A pause in conversation. Sankha’s studying the restaurant’s menu and taking the task seriously. For his main course he chooses pot roast belly of pork with glazed root vegetables and aligot, but when his two table companions order the same dish, he is compelled to change his mind and switches to sauté of calf’s offal and veal. “I really enjoy cooking,” he says, “but I’m not very good at offal myself. I care about food, so if there’s good food to be had when I’m travelling and I’m eating in a duff place, I get a bit tetchy.”

If this gives the impression that travelling has spoiled Sankha Guha, you’re wrong. He says, “All the superficial stuff, staying in posh hotels and resorts and going to beautiful beaches, yes it’s nice, but it’s not what makes me tick. To me, the glamour of travelling is really more to do with discovering a place or something about a place that hasn’t been discovered before. Going to Cuba before others and helping to put it on the map as a travel destination, that’s the kind of thing that really excites me.”

He leans back in his chair, thrusting a hand into his trouser pocket. “Look, here’s my key ring. Look at the graphics on that!” A chunky bronze fob, it’s inscribed in ‘Fifties deco graphics with the name of the Habana Riviera hotel.

Sankha explains: “We stayed there when we visited Cuba in ’89. It’s real Miami Beach-style deco. It was built in 1958 and was meant to be a gambling hotel. Havana was run by the mafia, Meyer Lansky and the Chicago mobsters in cahoots with the dictator Batista, and Lansky owned the Riviera. It was going to be the largest casino-hotel in the world outside Las Vegas, but he didn’t get his investment back because within a year the Cuban revolution happened and Castro nationalised the place. It became a venue for various dull communist congresses.

“I was staying on the 19th floor of the hotel and quite frequently the lift wouldn’t work so I’d have to walk all the way up there, and the air conditioning wouldn’t work, so you’d have to have the window open. But because there wasn’t the money to tart it up, the building was absolutely authentic, exactly the way they’d found it in 1959. It didn’t even look like they’d painted it. Even though it was falling to bits, I thought it was the most glamorous place in the world. That’s what excites me about a place, when the experience is a little bit raw, with a sense of adventure and discovery.”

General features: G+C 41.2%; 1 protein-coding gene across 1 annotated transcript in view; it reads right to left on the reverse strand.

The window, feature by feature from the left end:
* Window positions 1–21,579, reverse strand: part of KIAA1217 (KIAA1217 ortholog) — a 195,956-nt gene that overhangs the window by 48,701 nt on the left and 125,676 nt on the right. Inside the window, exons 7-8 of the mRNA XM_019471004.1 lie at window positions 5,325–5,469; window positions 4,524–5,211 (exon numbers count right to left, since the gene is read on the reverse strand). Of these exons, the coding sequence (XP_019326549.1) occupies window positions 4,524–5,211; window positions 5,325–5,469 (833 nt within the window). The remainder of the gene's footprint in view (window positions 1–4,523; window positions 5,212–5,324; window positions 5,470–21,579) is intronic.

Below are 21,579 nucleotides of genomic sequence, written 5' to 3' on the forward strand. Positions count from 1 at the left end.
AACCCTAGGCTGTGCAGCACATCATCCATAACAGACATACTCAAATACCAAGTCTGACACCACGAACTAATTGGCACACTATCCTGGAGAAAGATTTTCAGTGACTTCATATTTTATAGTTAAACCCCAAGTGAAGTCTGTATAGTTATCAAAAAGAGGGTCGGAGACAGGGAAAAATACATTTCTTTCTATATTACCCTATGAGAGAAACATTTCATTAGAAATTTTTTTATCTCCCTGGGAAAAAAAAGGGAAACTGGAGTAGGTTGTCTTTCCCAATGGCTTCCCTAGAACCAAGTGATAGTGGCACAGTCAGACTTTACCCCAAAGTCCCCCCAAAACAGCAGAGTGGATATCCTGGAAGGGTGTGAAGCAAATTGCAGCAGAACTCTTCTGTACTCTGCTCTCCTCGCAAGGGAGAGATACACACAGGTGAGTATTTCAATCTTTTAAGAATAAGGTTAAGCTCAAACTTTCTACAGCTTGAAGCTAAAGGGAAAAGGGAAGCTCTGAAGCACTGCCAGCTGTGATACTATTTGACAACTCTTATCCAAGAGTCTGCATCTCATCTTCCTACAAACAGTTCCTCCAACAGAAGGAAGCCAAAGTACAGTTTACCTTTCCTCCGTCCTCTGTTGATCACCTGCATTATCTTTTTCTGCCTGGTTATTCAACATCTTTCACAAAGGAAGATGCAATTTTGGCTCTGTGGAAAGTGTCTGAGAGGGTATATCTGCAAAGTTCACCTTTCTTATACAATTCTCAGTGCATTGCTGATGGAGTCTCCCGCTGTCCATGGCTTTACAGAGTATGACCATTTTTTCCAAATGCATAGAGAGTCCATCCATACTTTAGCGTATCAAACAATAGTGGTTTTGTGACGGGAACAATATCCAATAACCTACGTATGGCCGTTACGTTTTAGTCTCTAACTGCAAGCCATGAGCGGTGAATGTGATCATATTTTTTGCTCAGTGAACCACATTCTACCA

That belief holds true when Sankha shows off London to foreign visitors. “It’s not about doing the obvious,” he says. He recently hosted a photographer he met in the Estonian capital city, Tallinn, when making pilot TV programme 24 Hours In The City (a title he’s also applied to a beautifully produced magazine-format travel guide). “She’d been to London a few times before,” says Sankha, “but she said her weekend with us gave her a much better understanding of the people of London rather than just the place.

“We took a family walk on Wandsworth Common, which I think is lovely even if it isn’t a tourist attraction. We went to Greenwich Park and did the tourist thing of standing on the meridian line. We met up with some friends of mine in Notting Hill and took her to this grungy, noisy pub. She liked the feeling of it being kind of bohemian and cosmopolitan. Most of the accents in there weren’t of London; they were South African, they were Australian, they were European, and that’s what makes London. What I like about London is that it brings the world to us.”

Ask if there are any mainstream tourist attractions he would show visitors, and Sankha says, “Tate Modern. I think some Britart is overrated and trashy, Tracey Emin you can put in a deep hole, but much of the stuff at the Tate is great. It’s possibly London’s most spectacular success in recent years. And the fact that entrance is free is the biggest propaganda boost for London, the latest, greatest, coolest cultural icon, free of charge.”

Sankha admits his globe-trotting has also made him more aware of the city’s “deficiencies”. He rails against the fact that “too many cafés and restaurants get away with selling poor food and poisonous coffee,” he doesn’t understand “why we put up with the imposed curfew of such early closing hours, leaving nothing to do other than suffer the expense of a nightclub,” and he says “I hate coming back to Heathrow. Arrive at Terminal One or Terminal Three and you think, ‘Oh my God, this is what foreigners are faced with when they first come to England! It’s a shocker. Your first impressions are of a third-world, developing country.”

And when he walks out of those airport doors? “There’s always a sense of excitement, yes, no matter where I’ve just been. London offers the best of everything. There’s so much going on, no matter what your tastes or interests. Londoners are such a cosmopolitan mix and the place has so much character and so many layers, old and modern. Yes, it probably is the greatest city in the world.”